Sunday, October 21, 2007

Woodstock Museum

In 1969 over 400,000 people gathered near Woodstock, NY in a massive festival of booze, sex and drugs. Hillary Clinton recently tried to earmark one million dollars of your tax dollars to help fund a Woodstock museum to commemorate this drunken sex-fest (FoxNews).

Considering all the broken marriages, STD’s, pain, and heartbreak resulting from the sexual revolution, and all the billions of dollars spent and thousands lives destroyed either directly or indirectly (e.g. robberies, prostitution or murders) because of drugs, isn’t it a bit insane to honor all this with a museum? Is this really the kind of message we want to send to future generations of young people? Are there no poverty-stricken people in New York who might be better able to use a million dollars? And finally, do we really want Hillary Clinton managing our money from the White House?


Robert said...

It's hard for me, someone who was not born in that era, to truly understand the hippy movement. In my case, I guess you could call me the counter-counter-culture. I dislike the hippies and their "no responsibility" attitude. The amount of social ills they brought really extends far beyond politics and it's frustrating to see people hold them up as something special. It’s especially annoying when aging hipsters now shake their fingers at today’s youth, quacking about responsibility to the environment or diversity or insert your favorite trendy cause. It comes off as entirely hypocritical considering their views on other topics and I’m less likely to accept what they’re telling me.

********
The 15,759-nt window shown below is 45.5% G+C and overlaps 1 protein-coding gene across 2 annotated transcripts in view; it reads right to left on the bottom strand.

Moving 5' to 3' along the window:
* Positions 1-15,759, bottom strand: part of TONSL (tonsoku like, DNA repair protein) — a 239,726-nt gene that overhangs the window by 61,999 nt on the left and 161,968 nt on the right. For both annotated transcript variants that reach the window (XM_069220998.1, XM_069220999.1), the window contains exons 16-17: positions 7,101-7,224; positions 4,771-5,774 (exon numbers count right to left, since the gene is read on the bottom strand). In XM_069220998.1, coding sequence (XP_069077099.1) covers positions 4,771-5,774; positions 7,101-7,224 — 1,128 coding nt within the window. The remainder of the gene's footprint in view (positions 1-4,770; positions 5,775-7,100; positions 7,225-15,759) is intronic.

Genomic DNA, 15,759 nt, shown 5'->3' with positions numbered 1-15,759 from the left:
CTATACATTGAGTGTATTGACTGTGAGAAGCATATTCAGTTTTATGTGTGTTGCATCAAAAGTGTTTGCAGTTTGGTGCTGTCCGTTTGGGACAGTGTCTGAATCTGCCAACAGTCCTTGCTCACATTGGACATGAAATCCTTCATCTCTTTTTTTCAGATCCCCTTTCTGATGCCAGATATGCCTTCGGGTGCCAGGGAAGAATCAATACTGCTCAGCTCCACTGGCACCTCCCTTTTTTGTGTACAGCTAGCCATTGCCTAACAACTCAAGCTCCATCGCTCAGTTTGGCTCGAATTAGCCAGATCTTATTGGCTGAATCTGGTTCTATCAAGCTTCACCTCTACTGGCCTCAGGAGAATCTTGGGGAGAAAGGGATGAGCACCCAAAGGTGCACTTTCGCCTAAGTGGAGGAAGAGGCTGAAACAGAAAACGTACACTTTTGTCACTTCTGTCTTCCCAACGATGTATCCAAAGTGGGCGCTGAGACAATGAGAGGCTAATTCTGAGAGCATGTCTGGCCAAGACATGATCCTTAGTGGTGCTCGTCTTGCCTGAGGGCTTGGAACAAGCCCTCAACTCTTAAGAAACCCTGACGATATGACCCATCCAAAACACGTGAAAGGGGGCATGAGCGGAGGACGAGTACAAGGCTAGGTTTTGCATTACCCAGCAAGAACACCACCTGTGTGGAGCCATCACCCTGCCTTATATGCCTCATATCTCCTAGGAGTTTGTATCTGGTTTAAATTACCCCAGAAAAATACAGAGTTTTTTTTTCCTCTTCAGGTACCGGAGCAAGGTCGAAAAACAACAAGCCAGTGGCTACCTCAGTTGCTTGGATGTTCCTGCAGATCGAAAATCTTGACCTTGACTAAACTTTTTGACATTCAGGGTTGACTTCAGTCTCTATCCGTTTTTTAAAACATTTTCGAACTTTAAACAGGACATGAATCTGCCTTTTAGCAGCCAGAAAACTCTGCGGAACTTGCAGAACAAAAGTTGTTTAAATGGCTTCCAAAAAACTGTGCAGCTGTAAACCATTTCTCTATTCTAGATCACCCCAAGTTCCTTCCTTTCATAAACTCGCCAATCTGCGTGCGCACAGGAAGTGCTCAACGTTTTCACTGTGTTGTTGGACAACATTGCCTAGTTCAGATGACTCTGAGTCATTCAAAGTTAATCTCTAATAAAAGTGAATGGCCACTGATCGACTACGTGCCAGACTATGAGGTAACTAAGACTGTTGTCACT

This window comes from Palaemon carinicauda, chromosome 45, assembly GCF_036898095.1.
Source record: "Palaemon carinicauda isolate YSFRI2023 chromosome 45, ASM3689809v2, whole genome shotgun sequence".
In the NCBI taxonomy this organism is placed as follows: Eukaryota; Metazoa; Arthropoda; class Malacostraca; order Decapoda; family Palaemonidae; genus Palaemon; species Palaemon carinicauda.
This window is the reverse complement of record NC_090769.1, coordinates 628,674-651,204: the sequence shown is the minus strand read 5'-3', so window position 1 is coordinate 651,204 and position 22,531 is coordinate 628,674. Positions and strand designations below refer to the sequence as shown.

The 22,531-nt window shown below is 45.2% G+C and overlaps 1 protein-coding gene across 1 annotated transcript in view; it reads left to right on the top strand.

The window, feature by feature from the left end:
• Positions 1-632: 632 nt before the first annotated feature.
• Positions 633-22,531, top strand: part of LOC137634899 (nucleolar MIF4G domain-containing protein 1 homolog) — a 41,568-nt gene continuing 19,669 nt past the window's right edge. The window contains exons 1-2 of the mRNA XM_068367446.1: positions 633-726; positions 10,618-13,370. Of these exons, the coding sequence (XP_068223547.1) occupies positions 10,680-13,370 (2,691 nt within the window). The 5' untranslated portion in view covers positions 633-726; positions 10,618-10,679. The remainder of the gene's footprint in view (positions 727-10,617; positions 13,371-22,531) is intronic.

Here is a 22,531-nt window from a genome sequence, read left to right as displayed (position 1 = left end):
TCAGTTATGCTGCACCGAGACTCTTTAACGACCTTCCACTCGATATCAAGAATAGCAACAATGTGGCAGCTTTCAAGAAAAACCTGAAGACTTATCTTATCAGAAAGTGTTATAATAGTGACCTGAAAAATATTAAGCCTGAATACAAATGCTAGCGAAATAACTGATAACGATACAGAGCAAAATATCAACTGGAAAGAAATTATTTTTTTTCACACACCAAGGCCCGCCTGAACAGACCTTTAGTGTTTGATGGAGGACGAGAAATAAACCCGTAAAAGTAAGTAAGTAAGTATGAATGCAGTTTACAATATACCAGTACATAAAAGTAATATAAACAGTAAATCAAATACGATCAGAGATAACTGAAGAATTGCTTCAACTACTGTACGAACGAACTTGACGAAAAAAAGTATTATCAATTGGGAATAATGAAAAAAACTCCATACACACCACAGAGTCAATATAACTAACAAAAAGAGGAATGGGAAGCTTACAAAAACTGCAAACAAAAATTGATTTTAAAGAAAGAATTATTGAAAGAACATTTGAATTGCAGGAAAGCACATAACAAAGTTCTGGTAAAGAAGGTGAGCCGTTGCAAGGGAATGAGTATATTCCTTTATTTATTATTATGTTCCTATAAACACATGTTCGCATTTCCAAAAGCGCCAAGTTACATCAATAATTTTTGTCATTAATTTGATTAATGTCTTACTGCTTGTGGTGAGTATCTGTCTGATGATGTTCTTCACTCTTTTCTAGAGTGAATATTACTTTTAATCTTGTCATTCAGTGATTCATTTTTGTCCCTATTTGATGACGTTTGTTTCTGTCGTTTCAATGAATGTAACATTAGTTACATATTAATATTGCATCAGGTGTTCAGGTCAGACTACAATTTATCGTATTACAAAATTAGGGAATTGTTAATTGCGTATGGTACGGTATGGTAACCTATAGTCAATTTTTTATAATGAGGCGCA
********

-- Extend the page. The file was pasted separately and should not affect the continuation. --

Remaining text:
In regards to Woodstock, I'm not sure I care all that much. If someone wants to make a museum to commemorate it, I say, “good for them.” I just don’t like the idea of public money going to it.

professor ed said...

The "60", as I have mentioned on this blog before, certainly affected our nation. Fashion (Mini Skirts), Music (protest songs and broadway shows), Civil Rights advances (Selma, AL, to name just one), and Science (landed a man on the moon). These positives were certainly counter-balanced by negatives (public figure assasinations)and the Democratic Convention tohubohu of 1968. But the gathering at Woodstock offered NOTHING positive then, and certainly not now--unless of course you didn't inhale. Woodstock is not worth remembering, with, or without, public funding. Despite the nostalgic aura of aging hippies, it is better forgotten.

Dennis said...

Last night in the Republican debates when Mike Huckabee was discussing health care he joked: "When all those aging hippies find out they can get free drugs on Medicare, just see how much that's going to cost you."

That's not an excact quote but you get the idea. I thought it was pretty funny. And maybe it wasn't a joke :-)